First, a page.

Iowa State University scientist has published new research suggesting a spoonful of soybean oil makes vegetables more nutritious.
A new study led by Wendy White, an associate professor of food science and human nutrition, shows that eating salad with added fat in the form of soybean oil promotes the absorption of different micronutrients that adds a range of health benefits, including cancer prevention and eyesight preservation.
The results appeared in American Journal of Clinical Nutrition, and the results may ease the guilt of countless dieters who fret about adding dressing to their salads.
White’s research found out that added oil aided in the absorption of seven different micronutrients in vegetable salad. Those nutrients include four carotenoids — alpha and beta carotene, lutein and lycopene — two forms of vitamins, vitamin E and K. The oil also promoted the absorption of vitamin A. The new study builds on previous research from White’s group that focused on alpha and beta-carotene and lycopene.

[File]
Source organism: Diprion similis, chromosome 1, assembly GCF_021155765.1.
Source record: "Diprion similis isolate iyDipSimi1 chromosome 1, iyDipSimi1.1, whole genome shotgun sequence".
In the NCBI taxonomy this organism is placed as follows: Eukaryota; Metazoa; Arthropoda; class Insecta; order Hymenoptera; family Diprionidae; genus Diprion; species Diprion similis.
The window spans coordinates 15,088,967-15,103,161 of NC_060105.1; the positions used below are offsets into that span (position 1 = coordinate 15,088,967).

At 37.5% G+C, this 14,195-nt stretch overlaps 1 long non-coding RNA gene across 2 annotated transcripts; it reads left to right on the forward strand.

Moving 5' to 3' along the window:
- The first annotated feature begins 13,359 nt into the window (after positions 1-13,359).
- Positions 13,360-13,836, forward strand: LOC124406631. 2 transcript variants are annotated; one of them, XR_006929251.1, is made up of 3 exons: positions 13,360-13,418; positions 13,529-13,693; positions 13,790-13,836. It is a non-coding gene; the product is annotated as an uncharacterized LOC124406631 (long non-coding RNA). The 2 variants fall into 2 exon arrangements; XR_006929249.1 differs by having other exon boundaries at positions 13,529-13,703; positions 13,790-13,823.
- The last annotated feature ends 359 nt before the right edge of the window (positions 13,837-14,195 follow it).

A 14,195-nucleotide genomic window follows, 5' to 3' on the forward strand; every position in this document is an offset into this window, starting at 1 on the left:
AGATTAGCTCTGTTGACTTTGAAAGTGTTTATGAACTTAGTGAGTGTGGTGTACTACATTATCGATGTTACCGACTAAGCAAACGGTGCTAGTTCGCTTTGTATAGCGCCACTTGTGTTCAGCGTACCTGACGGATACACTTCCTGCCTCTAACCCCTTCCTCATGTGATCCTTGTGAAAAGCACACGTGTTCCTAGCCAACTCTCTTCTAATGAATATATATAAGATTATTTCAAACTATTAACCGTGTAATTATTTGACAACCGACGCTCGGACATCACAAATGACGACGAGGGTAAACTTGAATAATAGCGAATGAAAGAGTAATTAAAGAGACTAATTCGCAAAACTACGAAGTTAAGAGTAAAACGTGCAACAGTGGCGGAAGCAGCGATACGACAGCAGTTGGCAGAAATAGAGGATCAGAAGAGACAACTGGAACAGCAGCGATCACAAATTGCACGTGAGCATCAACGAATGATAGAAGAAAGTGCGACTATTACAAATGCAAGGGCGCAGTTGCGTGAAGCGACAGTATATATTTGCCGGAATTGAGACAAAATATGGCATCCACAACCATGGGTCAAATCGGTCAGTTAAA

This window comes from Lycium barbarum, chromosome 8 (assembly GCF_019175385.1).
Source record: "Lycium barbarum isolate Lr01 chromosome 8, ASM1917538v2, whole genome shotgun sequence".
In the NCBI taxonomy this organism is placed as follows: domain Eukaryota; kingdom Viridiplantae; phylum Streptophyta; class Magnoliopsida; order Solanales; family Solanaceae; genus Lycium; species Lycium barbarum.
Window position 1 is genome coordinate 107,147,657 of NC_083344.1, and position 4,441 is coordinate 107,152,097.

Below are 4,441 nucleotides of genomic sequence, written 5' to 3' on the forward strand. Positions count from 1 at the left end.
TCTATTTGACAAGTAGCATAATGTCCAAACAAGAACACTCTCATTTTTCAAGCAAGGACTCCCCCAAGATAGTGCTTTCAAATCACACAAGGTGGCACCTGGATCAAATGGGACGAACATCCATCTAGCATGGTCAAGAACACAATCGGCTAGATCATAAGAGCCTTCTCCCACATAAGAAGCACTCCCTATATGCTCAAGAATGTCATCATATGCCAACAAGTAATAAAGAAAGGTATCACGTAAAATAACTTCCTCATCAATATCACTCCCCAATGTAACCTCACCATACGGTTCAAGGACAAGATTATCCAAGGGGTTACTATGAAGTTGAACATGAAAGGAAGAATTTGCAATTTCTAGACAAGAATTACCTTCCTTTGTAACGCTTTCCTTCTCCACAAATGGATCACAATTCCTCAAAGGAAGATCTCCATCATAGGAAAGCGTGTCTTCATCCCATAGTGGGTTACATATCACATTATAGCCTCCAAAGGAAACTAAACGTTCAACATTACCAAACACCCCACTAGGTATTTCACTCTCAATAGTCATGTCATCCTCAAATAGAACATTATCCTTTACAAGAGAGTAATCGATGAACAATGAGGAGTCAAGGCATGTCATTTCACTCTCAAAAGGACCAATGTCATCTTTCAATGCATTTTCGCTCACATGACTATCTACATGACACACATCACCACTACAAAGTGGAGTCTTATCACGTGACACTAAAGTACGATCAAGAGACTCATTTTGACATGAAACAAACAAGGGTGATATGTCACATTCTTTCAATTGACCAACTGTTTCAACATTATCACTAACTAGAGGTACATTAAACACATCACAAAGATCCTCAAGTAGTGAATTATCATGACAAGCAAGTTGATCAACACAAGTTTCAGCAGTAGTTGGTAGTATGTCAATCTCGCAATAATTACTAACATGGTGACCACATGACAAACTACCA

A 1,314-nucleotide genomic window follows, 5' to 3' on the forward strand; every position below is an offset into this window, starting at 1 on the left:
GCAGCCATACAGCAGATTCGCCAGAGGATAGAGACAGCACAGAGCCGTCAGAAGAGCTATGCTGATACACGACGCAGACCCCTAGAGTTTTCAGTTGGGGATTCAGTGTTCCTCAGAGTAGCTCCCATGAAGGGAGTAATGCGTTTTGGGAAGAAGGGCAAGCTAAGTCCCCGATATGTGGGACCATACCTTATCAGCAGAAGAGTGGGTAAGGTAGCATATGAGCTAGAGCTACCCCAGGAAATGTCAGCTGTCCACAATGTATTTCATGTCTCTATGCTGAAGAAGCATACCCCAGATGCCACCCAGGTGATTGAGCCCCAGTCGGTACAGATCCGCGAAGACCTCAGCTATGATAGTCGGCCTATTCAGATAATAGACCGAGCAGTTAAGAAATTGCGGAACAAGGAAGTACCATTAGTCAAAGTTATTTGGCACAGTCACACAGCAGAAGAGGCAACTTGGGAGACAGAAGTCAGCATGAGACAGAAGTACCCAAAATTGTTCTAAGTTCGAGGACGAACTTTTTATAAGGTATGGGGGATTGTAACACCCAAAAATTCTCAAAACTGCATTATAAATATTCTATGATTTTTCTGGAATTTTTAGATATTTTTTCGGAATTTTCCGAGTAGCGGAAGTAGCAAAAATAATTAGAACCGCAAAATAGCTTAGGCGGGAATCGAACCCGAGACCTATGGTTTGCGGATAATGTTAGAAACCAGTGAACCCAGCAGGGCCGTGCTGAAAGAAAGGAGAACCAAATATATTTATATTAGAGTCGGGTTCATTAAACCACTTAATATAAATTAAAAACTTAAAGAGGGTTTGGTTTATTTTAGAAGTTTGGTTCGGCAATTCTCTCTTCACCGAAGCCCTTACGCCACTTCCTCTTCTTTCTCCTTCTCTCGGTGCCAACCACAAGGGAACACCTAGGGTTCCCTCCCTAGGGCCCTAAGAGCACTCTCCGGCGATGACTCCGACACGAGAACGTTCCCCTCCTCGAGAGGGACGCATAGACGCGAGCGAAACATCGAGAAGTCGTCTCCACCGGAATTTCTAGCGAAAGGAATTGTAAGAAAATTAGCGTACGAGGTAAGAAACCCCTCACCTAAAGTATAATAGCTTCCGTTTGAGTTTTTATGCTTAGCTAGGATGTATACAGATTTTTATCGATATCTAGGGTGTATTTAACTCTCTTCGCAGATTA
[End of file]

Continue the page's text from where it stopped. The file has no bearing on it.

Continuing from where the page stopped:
Researcher also found that the amount of oil added to the vegetables had a proportional relationship so, adding twice the amount of salad dressing leads to twice the nutrient absorption.
It is not advisable, however, for salad eaters to drench their greens in dressing, but consumers should be perfectly comfortable with the U.S. dietary recommendation of about two tablespoons of oil per day.
The study included 12 college-age women who consumed salads with various levels of soybean oil, a common ingredient in commercial salad dressings. The subjects then had their blood tested to measure the absorption of nutrients. Women were chosen for the trial due to differences in the speed with which men and women metabolize the nutrients.
The results showed maximum nutrient absorption occurred at around 32 grams of oil, which was the highest amount studied. However, White said she found some variability among the subjects.
Research collaborators include Yang Zhou, former ISU postdoctoral researcher; Agatha Agustiana Crane, former graduate research assistant in food science and human nutrition; Philip Dixon, a University Professor of Statistics, and Frits Quadt of Quadt Consultancy, among others.
So, a spoonful or two of salad dressing may indeed help derive the optimum nutritional benefit from the veggies.